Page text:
"It is so! It is so!" said Portilla hopelessly, and Garay also spoke words of grief. But Urrea, although younger and lower in rank, was firm, even exultant. His aggressive will dominated the others, and his assertion that the wrath of Santa Anna was terrible was no vain warning. The others began to look upon him as Santa Anna's messenger, the guardian of his thunderbolts, and they did not dare to meet his eye.

"We will go outside and talk about it," said Portilla, still much agitated.

When they left the patio their steps inevitably took them toward the church. The high note of a flute playing a wailing air came to them through the narrow windows. It was "Home, Sweet Home," played by a boy in prison. The Mexicans did not know the song, but its solemn note was not without an appeal to Portilla and Garay. Portilla wiped the perspiration from his face.

"Come away," he said. "We can talk better elsewhere."

They turned in the opposite direction, but Urrea did not remain with them long. Making some excuse for leaving them he went rapidly to the church. He knew that his rank and authority would secure him prompt admission from the guards, but he stopped, a moment, at the door. The prisoners were now singing. Three or four hundred voices were joined in some hymn of the north that he did not know, some song of the English-speaking people. The great volume of sound floated out, and was heard everywhere in the little town.

Urrea was not moved at all. "Rebels and filibusters!" he said in Spanish, under his breath, but fiercely. Then he ordered the door unbarred, and went in. Two soldiers went with him and held torches aloft.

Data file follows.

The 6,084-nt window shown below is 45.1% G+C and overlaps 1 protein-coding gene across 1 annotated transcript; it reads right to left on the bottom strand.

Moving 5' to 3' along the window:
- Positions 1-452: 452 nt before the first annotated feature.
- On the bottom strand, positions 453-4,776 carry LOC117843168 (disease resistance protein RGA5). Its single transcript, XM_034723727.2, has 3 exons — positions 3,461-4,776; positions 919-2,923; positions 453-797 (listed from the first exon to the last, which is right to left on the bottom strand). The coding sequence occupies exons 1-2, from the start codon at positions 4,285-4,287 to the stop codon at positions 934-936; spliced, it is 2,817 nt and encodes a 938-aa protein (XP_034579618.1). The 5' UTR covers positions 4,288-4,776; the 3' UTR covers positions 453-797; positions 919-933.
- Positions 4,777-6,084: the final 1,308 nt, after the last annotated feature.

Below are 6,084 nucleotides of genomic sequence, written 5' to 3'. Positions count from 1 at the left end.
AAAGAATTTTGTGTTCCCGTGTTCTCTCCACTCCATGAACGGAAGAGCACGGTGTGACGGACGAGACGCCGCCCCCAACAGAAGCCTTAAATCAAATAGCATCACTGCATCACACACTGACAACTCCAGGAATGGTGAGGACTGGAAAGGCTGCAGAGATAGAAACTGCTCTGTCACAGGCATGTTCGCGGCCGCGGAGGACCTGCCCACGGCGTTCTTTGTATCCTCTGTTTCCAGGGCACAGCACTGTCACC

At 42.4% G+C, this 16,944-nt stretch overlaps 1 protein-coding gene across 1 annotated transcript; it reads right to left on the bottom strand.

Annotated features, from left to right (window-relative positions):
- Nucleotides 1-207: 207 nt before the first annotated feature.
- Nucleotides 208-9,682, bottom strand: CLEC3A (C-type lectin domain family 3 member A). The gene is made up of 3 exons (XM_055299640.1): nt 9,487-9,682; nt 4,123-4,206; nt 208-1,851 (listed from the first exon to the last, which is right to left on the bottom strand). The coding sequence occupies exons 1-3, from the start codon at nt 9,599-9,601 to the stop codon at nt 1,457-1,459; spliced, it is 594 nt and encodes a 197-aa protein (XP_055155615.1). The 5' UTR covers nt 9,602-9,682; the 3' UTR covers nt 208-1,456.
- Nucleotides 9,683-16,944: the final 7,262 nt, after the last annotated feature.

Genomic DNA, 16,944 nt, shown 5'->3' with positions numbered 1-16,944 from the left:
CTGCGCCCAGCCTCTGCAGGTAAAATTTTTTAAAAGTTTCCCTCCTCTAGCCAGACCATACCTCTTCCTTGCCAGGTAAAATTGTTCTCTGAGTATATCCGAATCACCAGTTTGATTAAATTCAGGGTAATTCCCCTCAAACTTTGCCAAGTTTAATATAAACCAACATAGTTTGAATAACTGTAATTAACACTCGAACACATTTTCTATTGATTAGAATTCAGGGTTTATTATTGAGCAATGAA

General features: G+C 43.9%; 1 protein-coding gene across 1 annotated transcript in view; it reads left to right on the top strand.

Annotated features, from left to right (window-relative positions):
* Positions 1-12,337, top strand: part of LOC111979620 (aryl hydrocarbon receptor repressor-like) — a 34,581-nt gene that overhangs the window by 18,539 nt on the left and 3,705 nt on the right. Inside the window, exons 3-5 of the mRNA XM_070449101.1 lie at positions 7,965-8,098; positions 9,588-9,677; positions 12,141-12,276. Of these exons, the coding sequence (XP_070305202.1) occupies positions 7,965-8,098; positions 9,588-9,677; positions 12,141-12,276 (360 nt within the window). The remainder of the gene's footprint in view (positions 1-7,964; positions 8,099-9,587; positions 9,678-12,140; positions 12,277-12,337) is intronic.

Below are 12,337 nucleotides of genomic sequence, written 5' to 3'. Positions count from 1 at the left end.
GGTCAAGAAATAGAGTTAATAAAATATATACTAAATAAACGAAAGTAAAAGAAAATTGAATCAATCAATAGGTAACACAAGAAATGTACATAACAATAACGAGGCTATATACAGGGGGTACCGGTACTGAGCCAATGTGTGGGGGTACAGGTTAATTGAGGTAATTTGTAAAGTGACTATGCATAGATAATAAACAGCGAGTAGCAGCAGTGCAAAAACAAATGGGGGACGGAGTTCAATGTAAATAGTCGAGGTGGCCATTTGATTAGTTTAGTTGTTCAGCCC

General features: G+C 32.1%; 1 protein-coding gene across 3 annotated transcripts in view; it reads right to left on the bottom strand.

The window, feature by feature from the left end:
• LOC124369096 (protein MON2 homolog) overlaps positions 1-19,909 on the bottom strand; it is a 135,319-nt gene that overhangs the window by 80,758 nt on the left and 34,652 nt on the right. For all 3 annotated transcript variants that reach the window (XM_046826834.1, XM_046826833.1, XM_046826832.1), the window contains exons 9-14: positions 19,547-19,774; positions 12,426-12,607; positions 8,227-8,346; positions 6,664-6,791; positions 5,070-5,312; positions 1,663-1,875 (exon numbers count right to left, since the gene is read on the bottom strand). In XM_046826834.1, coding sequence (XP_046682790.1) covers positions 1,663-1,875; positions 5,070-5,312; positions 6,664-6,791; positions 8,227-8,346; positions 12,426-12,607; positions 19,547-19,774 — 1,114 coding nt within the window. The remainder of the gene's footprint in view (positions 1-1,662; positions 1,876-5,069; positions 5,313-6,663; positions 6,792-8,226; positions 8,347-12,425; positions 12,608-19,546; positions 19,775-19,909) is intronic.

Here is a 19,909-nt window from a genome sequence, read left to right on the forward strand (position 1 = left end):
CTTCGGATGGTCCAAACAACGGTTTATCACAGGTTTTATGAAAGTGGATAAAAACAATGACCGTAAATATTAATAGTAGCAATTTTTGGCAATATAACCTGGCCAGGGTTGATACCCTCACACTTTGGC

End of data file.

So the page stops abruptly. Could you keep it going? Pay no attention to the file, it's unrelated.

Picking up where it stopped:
The singing ceased when Urrea entered. Ned was standing against the wall, and the young Mexican instinctively turned toward him, because he knew Ned best. There was much of the tiger cat in Urrea. He had the same feline grace and power, the same smoothness and quiet before going into action.

"You sing, you are happy," he said to Ned, although he meant them all. "It is well. You of the north bear misfortune well."

"We do the best we can wherever we are," replied young Fulton, dryly.

"The saints themselves could do no more," said the Mexican.

Urrea was speaking in English, and his manner was so friendly and gentle that the recruits crowded around him.

"When are we to be released? When do we get our parole?" they asked.

Urrea smiled and held up his hands. He was all sympathy and generosity.

"All your troubles will be over to-morrow," he said, "and it is fitting that they should end on such a day, because it is Palm Sunday."

The recruits gave a cheer.

"Do we go down to the coast?" one of them asked.

Urrea smiled with his whole face, and with the gesture of his hands, too. But he shook his head.

"I can say no more," he replied. "I am not the general, and perhaps I have said too much already, but be assured, brave foes, that to-morrow will end your troubles. You fought us gallantly. You fought against great odds, and you have my sympathy."

Ned had said no more. He was looking at Urrea intently. He was trying, with all the power of his own mind and soul, to read this man's mind and soul. He was trying to pierce through that Spanish armor of smiles and gestures and silky tones and see what lay beneath. He sought to read the real meaning of all these polite phrases. His long and powerful gaze finally drew Urrea's own.